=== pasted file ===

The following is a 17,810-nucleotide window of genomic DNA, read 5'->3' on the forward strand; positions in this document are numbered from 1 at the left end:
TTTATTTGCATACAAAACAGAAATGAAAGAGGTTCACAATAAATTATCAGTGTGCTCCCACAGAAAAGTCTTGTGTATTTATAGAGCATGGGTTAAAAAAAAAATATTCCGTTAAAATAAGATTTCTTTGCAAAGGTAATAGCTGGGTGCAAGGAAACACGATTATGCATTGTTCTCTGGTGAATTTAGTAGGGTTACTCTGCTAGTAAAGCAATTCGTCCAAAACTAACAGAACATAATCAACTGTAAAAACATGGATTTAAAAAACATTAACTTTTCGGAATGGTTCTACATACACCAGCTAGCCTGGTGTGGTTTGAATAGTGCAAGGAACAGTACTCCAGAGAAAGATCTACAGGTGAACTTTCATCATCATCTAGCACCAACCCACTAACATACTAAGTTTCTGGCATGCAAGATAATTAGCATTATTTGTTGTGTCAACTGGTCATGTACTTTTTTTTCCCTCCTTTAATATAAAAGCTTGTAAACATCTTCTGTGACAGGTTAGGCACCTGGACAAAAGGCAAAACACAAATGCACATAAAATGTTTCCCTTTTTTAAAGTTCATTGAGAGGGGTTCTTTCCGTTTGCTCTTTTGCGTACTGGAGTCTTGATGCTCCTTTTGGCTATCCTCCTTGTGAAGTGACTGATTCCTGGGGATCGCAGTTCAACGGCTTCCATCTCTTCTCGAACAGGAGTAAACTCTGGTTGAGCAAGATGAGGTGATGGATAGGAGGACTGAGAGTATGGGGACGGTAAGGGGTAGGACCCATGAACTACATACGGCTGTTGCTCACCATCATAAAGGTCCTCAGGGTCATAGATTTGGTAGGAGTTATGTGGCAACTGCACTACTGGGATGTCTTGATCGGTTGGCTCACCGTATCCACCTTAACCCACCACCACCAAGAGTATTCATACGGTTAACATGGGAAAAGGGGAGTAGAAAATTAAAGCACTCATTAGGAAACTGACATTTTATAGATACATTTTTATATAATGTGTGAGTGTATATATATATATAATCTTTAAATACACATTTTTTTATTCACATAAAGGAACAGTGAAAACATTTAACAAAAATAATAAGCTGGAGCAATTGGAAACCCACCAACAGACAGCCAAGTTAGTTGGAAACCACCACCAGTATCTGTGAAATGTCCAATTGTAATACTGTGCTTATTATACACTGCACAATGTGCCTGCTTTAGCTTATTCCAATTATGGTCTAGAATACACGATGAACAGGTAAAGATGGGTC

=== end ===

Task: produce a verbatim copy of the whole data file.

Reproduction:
The following is a 17,810-nucleotide window of genomic DNA, read 5'->3' on the forward strand; positions in this document are numbered from 1 at the left end:
TTTATTTGCATACAAAACAGAAATGAAAGAGGTTCACAATAAATTATCAGTGTGCTCCCACAGAAAAGTCTTGTGTATTTATAGAGCATGGGTTAAAAAAAAAATATTCCGTTAAAATAAGATTTCTTTGCAAAGGTAATAGCTGGGTGCAAGGAAACACGATTATGCATTGTTCTCTGGTGAATTTAGTAGGGTTACTCTGCTAGTAAAGCAATTCGTCCAAAACTAACAGAACATAATCAACTGTAAAAACATGGATTTAAAAAACATTAACTTTTCGGAATGGTTCTACATACACCAGCTAGCCTGGTGTGGTTTGAATAGTGCAAGGAACAGTACTCCAGAGAAAGATCTACAGGTGAACTTTCATCATCATCTAGCACCAACCCACTAACATACTAAGTTTCTGGCATGCAAGATAATTAGCATTATTTGTTGTGTCAACTGGTCATGTACTTTTTTTTCCCTCCTTTAATATAAAAGCTTGTAAACATCTTCTGTGACAGGTTAGGCACCTGGACAAAAGGCAAAACACAAATGCACATAAAATGTTTCCCTTTTTTAAAGTTCATTGAGAGGGGTTCTTTCCGTTTGCTCTTTTGCGTACTGGAGTCTTGATGCTCCTTTTGGCTATCCTCCTTGTGAAGTGACTGATTCCTGGGGATCGCAGTTCAACGGCTTCCATCTCTTCTCGAACAGGAGTAAACTCTGGTTGAGCAAGATGAGGTGATGGATAGGAGGACTGAGAGTATGGGGACGGTAAGGGGTAGGACCCATGAACTACATACGGCTGTTGCTCACCATCATAAAGGTCCTCAGGGTCATAGATTTGGTAGGAGTTATGTGGCAACTGCACTACTGGGATGTCTTGATCGGTTGGCTCACCGTATCCACCTTAACCCACCACCACCAAGAGTATTCATACGGTTAACATGGGAAAAGGGGAGTAGAAAATTAAAGCACTCATTAGGAAACTGACATTTTATAGATACATTTTTATATAATGTGTGAGTGTATATATATATATAATCTTTAAATACACATTTTTTTATTCACATAAAGGAACAGTGAAAACATTTAACAAAAATAATAAGCTGGAGCAATTGGAAACCCACCAACAGACAGCCAAGTTAGTTGGAAACCACCACCAGTATCTGTGAAATGTCCAATTGTAATACTGTGCTTATTATACACTGCACAATGTGCCTGCTTTAGCTTATTCCAATTATGGTCTAGAATACACGATGAACAGGTAAAGATGGGTC